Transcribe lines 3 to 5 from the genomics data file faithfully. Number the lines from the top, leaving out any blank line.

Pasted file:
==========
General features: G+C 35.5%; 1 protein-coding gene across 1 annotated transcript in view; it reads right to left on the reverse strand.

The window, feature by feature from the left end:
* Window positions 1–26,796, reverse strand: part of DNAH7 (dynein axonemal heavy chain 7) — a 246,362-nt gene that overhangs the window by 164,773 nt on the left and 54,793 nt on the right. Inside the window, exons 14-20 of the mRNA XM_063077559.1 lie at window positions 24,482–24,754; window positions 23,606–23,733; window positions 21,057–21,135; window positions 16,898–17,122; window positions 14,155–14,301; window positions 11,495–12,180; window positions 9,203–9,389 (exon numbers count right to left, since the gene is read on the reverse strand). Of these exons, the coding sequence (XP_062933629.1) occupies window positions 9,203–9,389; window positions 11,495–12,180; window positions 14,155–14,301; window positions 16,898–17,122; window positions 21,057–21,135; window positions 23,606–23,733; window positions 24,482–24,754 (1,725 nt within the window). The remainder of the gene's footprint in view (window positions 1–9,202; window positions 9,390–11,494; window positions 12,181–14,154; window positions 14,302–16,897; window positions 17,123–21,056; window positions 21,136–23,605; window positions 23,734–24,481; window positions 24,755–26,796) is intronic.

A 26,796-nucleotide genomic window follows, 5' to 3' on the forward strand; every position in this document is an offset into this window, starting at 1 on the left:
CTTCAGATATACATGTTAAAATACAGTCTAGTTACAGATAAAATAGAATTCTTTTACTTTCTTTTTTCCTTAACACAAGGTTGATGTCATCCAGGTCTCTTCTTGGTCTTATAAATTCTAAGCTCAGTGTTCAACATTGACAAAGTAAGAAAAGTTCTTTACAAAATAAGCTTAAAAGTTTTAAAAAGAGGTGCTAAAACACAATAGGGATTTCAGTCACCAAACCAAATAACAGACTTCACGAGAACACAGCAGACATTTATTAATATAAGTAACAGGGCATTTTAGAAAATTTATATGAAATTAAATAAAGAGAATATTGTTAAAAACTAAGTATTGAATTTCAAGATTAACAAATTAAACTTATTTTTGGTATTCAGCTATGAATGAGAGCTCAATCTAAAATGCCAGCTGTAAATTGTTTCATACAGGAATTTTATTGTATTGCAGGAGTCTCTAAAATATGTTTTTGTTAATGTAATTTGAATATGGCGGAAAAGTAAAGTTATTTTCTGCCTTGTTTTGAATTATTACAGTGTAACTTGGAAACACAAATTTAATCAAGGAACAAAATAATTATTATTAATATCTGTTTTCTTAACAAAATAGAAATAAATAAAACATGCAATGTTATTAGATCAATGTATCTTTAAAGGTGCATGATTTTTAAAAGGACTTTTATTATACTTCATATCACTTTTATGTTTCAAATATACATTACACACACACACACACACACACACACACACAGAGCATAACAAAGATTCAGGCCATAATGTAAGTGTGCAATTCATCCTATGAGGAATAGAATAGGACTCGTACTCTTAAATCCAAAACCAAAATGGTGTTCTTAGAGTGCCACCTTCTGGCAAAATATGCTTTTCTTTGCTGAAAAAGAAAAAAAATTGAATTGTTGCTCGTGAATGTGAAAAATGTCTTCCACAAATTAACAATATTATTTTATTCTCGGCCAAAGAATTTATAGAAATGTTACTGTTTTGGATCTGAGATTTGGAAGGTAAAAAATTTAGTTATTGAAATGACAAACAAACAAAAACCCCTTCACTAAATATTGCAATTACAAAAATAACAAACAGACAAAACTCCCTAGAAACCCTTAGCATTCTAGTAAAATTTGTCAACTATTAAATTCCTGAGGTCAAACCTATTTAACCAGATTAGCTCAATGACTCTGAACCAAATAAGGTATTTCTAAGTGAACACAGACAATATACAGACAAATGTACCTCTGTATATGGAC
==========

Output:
* Window positions 1–26,796, reverse strand: part of DNAH7 (dynein axonemal heavy chain 7) — a 246,362-nt gene that overhangs the window by 164,773 nt on the left and 54,793 nt on the right. Inside the window, exons 14-20 of the mRNA XM_063077559.1 lie at window positions 24,482–24,754; window positions 23,606–23,733; window positions 21,057–21,135; window positions 16,898–17,122; window positions 14,155–14,301; window positions 11,495–12,180; window positions 9,203–9,389 (exon numbers count right to left, since the gene is read on the reverse strand). Of these exons, the coding sequence (XP_062933629.1) occupies window positions 9,203–9,389; window positions 11,495–12,180; window positions 14,155–14,301; window positions 16,898–17,122; window positions 21,057–21,135; window positions 23,606–23,733; window positions 24,482–24,754 (1,725 nt within the window). The remainder of the gene's footprint in view (window positions 1–9,202; window positions 9,390–11,494; window positions 12,181–14,154; window positions 14,302–16,897; window positions 17,123–21,056; window positions 21,136–23,605; window positions 23,734–24,481; window positions 24,755–26,796) is intronic.

A 26,796-nucleotide genomic window follows, 5' to 3' on the forward strand; every position in this document is an offset into this window, starting at 1 on the left:
CTTCAGATATACATGTTAAAATACAGTCTAGTTACAGATAAAATAGAATTCTTTTACTTTCTTTTTTCCTTAACACAAGGTTGATGTCATCCAGGTCTCTTCTTGGTCTTATAAATTCTAAGCTCAGTGTTCAACATTGACAAAGTAAGAAAAGTTCTTTACAAAATAAGCTTAAAAGTTTTAAAAAGAGGTGCTAAAACACAATAGGGATTTCAGTCACCAAACCAAATAACAGACTTCACGAGAACACAGCAGACATTTATTAATATAAGTAACAGGGCATTTTAGAAAATTTATATGAAATTAAATAAAGAGAATATTGTTAAAAACTAAGTATTGAATTTCAAGATTAACAAATTAAACTTATTTTTGGTATTCAGCTATGAATGAGAGCTCAATCTAAAATGCCAGCTGTAAATTGTTTCATACAGGAATTTTATTGTATTGCAGGAGTCTCTAAAATATGTTTTTGTTAATGTAATTTGAATATGGCGGAAAAGTAAAGTTATTTTCTGCCTTGTTTTGAATTATTACAGTGTAACTTGGAAACACAAATTTAATCAAGGAACAAAATAATTATTATTAATATCTGTTTTCTTAACAAAATAGAAATAAATAAAACATGCAATGTTATTAGATCAATGTATCTTTAAAGGTGCATGATTTTTAAAAGGACTTTTATTATACTTCATATCACTTTTATGTTTCAAATATACATTACACACACACACACACACACACACACACACAGAGCATAACAAAGATTCAGGCCATAATGTAAGTGTGCAATTCATCCTATGAGGAATAGAATAGGACTCGTACTCTTAAATCCAAAACCAAAATGGTGTTCTTAGAGTGCCACCTTCTGGCAAAATATGCTTTTCTTTGCTGAAAAAGAAAAAAAATTGAATTGTTGCTCGTGAATGTGAAAAATGTCTTCCACAAATTAACAATATTATTTTATTCTCGGCCAAAGAATTTATAGAAATGTTACTGTTTTGGATCTGAGATTTGGAAGGTAAAAAATTTAGTTATTGAAATGACAAACAAACAAAAACCCCTTCACTAAATATTGCAATTACAAAAATAACAAACAGACAAAACTCCCTAGAAACCCTTAGCATTCTAGTAAAATTTGTCAACTATTAAATTCCTGAGGTCAAACCTATTTAACCAGATTAGCTCAATGACTCTGAACCAAATAAGGTATTTCTAAGTGAACACAGACAATATACAGACAAATGTACCTCTGTATATGGAC